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CISCOS Fishing Wrap up for May and a look at June

CISCO’s May Wrap up / June Outlook

By Joe Sarmiento

In last month’s post, we had just begun to see some barracuda show up and get caught in our local waters.  Along with the barracuda, our captains started to see some indication of squid here in the Channel Islands.  Put those two things together and the expectation is that white seabass season will be upon us soon. 

Sure enough, things kicked off early in the month when Capt. Shawn Steward fooled a white seabass into biting his jig on Cinco de Mayo aboard his boat the Aloha Spirit. 

After that first fish, we had a lot of wind in the islands and the boats mostly didn’t go out for almost a week.  When they did though, the seabass bite was still there.  Seabass fever had come to the Channel Islands!  By mid-month, a wide open seabass bite blossomed that lasted for several days with many boats reporting daily limits of the elusive fish, and included several yellowtail and halibut in the counts.  Anglers fishing CISCO’s had their opportunities to catch trophy fish on ¾ day boats like the Gentleman, to multiday trips aboard the Ranger 85 and every other boat in the fleet in between! 

Amid the seabass fervor, one notable catch for May was a 50 lb. yellowtail caught aboard the Cobra by the mother/daughter team of Julie and Nicole Reed of Palmdale.  When the limit style seabass fishing slowed down, halibut continued strong to fill the void.  Angler Tony Najafi of Calabasas caught his first ever halibut, a nice 25 lb. fish, aboard the Cobra on May 26th

Capt. Shawn Steward with the first wsb of 2014

Mother/Daughter Team of Julie and Nicole Reed of Palmdale with Cobra deckhand Keith Ballard

Tony Najafi with his first ever halibut aboard the Cobra

During that big seabass bite in May, the bite was concentrated near the landing, right next to the Anacapa Arch.  That area is still producing fish, but what’s exciting is that the bite is spreading around to the other islands as well with fish coming recently at both Santa Cruz and Santa Rosa Islands.

Over the last 3 weeks, I’ve had the opportunity to ride 3 of the boats in the fleet, the Cobra (May 19th), the Speed Twin (5/31) and the Seabiscuit (6/1).  The Cobra trip (4am to 4pm) was smack in the middle of the hot bite and our boat got 10 white seabass and a nice halibut for the day.  All of our fish were taken in that same area by the Arch where the fleet was concentrated.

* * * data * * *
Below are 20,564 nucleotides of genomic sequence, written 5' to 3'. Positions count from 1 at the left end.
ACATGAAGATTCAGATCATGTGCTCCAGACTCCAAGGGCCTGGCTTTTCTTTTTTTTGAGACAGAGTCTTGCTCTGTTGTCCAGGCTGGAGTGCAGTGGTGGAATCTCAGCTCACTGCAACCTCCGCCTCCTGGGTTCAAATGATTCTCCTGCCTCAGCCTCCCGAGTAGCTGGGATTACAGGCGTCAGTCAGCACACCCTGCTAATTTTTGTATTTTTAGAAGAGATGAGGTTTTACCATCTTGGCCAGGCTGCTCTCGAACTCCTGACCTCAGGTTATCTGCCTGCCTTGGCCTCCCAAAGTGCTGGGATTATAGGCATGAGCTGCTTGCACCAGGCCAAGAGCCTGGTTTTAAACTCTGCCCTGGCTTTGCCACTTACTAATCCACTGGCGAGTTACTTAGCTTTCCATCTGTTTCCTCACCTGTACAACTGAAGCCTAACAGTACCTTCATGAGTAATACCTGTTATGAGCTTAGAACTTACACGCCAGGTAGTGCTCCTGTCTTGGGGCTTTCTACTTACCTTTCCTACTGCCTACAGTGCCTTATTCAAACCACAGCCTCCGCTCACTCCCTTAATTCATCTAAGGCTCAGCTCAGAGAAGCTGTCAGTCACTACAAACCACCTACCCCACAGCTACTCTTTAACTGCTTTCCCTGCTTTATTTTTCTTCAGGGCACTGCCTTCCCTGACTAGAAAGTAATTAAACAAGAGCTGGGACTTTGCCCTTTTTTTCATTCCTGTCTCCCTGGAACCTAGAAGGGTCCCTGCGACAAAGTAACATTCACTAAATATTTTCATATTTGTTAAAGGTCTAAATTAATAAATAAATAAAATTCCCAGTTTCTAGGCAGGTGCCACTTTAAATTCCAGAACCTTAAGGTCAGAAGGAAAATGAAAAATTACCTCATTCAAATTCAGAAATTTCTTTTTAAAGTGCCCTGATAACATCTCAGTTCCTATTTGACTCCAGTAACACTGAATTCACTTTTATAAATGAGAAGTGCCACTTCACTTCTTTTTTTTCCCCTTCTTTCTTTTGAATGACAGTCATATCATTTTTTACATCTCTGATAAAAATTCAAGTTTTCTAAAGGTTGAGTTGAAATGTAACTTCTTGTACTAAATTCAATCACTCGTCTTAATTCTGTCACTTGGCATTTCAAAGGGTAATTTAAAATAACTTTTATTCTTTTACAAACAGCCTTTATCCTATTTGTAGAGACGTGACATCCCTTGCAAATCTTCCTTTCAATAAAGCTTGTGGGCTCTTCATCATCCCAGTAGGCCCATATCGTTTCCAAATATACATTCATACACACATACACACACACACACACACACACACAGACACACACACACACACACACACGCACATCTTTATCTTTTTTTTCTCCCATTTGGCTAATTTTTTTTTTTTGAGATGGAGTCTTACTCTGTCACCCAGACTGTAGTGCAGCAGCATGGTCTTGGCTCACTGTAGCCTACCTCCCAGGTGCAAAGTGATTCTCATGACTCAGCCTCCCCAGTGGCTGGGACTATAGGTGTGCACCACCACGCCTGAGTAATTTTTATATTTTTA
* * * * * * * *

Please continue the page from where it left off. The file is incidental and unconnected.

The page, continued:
On the Speed Twin (extended half day boat – 8am to 4pm), we started out hunting for barracuda and finished the day rockfishing working Anacapa and the east end of Santa Cruz Islands.  The Twin is a very child friendly boat that I like to ride when I bring my kids up with me.  I enjoyed a leisurely day onboard.  At one point, I had an opportunity to catch what I believe was a very big lingcod based on the bite mark left on the small bocaccio that had bitten my hook!

That night, I got on the Seabiscuit for an overnight trip.  We made squid at Santa Cruz Island, then proceeded on to Santa Rosa to target seabass during the early morning grey light. 

The overnight and longer fleet was all there in the same area and the boats did well.  Our boat got 4 white seabass.  The Pacific Islander got 6.  The Ranger 85 got 11.  And the Mirage was high boat with 19!  One fish caught on the Ranger 85 by Octavio Hernandez of Fullerton…his first fish EVER…was a 52 lb. whopper of a seabass!

First fish ever!!!  A very lucky and happy Octavio Hernandez with his prize White Seabass!

In the past few years, the “outer island bite” typically happens later in the season after beginning along the coast.  This year the bite went at Anacapa and continues there, while a different group of fish are biting at Santa Rosa…exciting, but very unusual.

I asked longtime owner/operator Bobby Valney of the Seabiscuit about it while riding the boat.  Bobby said that the water is warmer this year, accelerating the move to the outer islands.  Typically, it’s not until late July / beginning of August that we see conditions like this one at Santa Rosa.  He said the last time he remembers seeing similar conditions was during the El Nino condition of 1984.  That year he was a young captain on the Seahawk and they were catching striped marlin and yellowfin tuna 5-6 miles south of Yellow Banks (Santa Cruz Island).  Bobby predicted a hot yellowtail bite around Anacapa Island if this year is like 1984. 

So there you have it.  Channel Islands Sportfishing’s season is in full swing and should only get better in June!  Come out and fish with us.  We have trips from half day to multi-day trips for beginner to experienced anglers.  You will find our trip schedule here or call us at the landing to get more information 805-382-1612.